, Volume 191, Issue 12, pp 1107-1113
Date: 28 Jul 2005

Increase in dance imprecision with decreasing foraging distance in the honey bee Apis mellifera L. is partly explained by physical constraints

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Abstract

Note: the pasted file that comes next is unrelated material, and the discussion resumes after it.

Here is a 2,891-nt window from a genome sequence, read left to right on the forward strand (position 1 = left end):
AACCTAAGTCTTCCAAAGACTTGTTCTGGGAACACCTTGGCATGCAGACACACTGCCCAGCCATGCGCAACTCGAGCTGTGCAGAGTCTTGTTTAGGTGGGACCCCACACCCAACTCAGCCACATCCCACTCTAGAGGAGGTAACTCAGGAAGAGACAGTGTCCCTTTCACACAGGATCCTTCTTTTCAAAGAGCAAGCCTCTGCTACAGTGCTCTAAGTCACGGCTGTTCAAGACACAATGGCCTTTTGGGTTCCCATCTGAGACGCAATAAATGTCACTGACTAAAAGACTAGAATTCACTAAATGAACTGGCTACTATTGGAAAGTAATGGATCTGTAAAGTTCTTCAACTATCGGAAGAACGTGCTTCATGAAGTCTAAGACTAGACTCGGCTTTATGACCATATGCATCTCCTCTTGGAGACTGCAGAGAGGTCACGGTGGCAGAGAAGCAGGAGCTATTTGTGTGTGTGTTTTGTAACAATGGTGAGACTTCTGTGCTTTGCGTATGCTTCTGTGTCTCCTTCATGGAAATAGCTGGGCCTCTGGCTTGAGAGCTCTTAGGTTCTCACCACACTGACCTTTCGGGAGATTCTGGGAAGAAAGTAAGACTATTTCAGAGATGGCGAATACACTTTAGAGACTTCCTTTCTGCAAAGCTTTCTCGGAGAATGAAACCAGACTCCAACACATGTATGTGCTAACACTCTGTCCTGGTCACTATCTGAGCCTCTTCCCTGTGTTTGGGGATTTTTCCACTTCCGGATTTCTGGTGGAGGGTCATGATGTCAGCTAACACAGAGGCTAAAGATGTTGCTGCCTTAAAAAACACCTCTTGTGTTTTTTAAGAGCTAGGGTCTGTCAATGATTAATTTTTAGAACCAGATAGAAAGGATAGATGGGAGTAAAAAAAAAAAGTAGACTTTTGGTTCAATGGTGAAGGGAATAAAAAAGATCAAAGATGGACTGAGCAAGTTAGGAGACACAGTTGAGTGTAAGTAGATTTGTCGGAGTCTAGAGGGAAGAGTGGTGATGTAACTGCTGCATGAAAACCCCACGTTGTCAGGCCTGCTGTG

Honey bee foragers communicate the direction and distance of both food sources and new nest sites to nest mates by means of a symbolic dance language. Interestingly, the precision by which dancers transfer directional information is negatively correlated with the distance to the advertised food source. The ‘tuned-error’ hypothesis suggests that colonies benefit from this imprecision as it spreads recruits out over a patch of constant size irrespective of the distance to the advertised site. An alternative to the tuned-error hypothesis is that dancers are physically incapable of dancing with great precision for nearby sources. Here we revisit the tuned-error hypothesis by studying the change in dance precision with increasing foraging distance over relatively short distances while controlling for environmental influences. We show that bees indeed increase their dance precision with the increase in foraging distance. However, we also show that dances performed by swarm-scouts for a nearby (30 m) nest site, where there could be no benefit to imprecision, are either without or with only limited directional information. This result suggests that imprecision in dance communication is caused primarily by physical constraints in the ability of dancers to turn around quickly enough when the advertised site is nearby.